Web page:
Lenders and brokers are warning that a future mis-selling scandal could surround borrowers taking out interest-only mortgages without setting up repayment vehicles.
Some believe borrowers are mistakenly relying on their properties to increase in value to pay off their debts and there is concern people are buying consumer items with money that could be contributing towards mortgage payments.
Platform has warned that while there is a place in the market for interest-only mortgages, intermediaries must explain the ramifications fully to their clients.
So, Mortgage Strategy asks: “Have you found that interest-only mortgages are becoming more popular and what would your advice be to people taking them on? Is there a risk of another mis-selling scandal?”
Peter Gladdy, Mortgages Direct
We have seen no noticeable rise in clients requesting interest-only mortgages. We would certainly not recommend a pure interest-only mortgage unless the client could positively demonstrate their intended method of repayment at the end of the contract. To encourage the use of such products just for the purposes of keeping the cost down would be unprofessional and could certainly be construed as mis-selling.
Nicholas Leeming, propertyfinder.com
Homebuyers must not lose sight of financial reality. It is not enough simply to afford the interest on a mortgage without considering how you are eventually going to repay the loan. You must be sure you can accumulate the capital to pay off the mortgage, preferably through a proper savings plan. Winning the Lottery is not an option.
Nicola Severn, Mortgage Trust
Interest-only mortgages are often the right product for landlords building a buy-to-let portfolio. Along with long-term capital growth landlords earn their return on the difference between the rental income and mortgage interest on their properties. Paying back loans is not important in the early phase of building their businesses as landlords are looking to grow their portfolios. They will look to repay their loans as their businesses mature.
Peter Brodnicki, Mortgage Advice Bureau
Interest-only mortgages have been gaining in popularity as rates increase, particularly among first-time buyers. MAB urges buyers to take a long-term view. If a buyer intends to save money in the short-term by opting for interest-only they must ensure that they can continue to be able to afford payments when they switch back to a repayment scheme. MAB always ensures buyers are made aware of the long-term implications and we therefore do not believe that there will be another mis-selling scandal.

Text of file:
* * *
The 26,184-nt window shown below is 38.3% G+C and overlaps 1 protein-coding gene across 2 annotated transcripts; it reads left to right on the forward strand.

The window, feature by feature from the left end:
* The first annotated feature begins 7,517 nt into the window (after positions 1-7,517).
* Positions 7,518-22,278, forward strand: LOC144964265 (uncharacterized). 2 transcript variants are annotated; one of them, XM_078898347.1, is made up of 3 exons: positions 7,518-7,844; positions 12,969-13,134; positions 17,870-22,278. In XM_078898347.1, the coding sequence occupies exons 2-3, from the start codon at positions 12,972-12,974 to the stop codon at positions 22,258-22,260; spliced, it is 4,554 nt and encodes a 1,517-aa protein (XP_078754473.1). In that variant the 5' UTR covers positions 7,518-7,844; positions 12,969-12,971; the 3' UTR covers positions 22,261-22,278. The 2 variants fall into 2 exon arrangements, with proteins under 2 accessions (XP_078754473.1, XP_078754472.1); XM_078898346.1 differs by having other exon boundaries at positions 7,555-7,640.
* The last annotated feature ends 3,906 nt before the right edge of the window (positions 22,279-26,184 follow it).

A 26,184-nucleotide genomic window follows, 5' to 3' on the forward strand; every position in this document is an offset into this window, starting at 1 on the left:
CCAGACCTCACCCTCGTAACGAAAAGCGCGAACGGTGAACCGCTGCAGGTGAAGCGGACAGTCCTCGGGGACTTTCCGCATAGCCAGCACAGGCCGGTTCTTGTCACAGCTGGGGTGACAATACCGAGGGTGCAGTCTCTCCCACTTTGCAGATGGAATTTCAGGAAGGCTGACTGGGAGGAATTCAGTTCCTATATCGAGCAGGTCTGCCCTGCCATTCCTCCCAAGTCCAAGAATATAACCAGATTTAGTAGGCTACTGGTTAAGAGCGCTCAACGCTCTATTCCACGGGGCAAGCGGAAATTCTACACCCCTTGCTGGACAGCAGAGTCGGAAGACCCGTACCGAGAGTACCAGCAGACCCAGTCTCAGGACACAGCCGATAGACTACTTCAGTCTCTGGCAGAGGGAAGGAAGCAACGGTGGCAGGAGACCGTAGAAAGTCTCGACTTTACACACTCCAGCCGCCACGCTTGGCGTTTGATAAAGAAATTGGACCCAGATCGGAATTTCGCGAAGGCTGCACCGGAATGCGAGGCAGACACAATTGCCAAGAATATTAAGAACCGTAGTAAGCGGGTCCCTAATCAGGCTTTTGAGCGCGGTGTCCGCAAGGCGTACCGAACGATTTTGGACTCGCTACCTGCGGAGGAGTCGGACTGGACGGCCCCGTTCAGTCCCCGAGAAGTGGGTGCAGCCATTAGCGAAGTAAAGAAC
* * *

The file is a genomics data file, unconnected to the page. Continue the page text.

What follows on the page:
Jeremy Hicks, Chelsea
Our figures show no difference in the level of interest-only applications or completions during the past three months compared with the same period in 2003. There is still a place for interest-only mortgages in areas such as buy-to-let but we find the majority of applications are for repayment deals. Today's applicants seem aware of the difference between repayment and interest-only which reflects good education and transparency in the market.
Matthew Wyles, Portman
Portman has detected a slight shift toward interest-only applications during 2004 although the majority of our applicants still choose repayment deals. For some customers interest-only provides the flexibility to make lump sum part-repayments. The mortgage adviser has a clear duty to remind the customer of the need to make adequate provision for repayment at the time of the application.
Ray Boulger, Charcol
Most B2L borrowers choose interest-only because they will ultimately repay the mortgage by selling property and it is more tax-efficient. First-time buyers may be tempted by interest-only to minimise initial monthly payments. This is fine in the short-term but it is essential to ensure that complacency doesn't set in, especially for the less financially disciplined. The increase in pure interest-only mortgages is due more to the demise of the endowment than the recent rises in interest rates.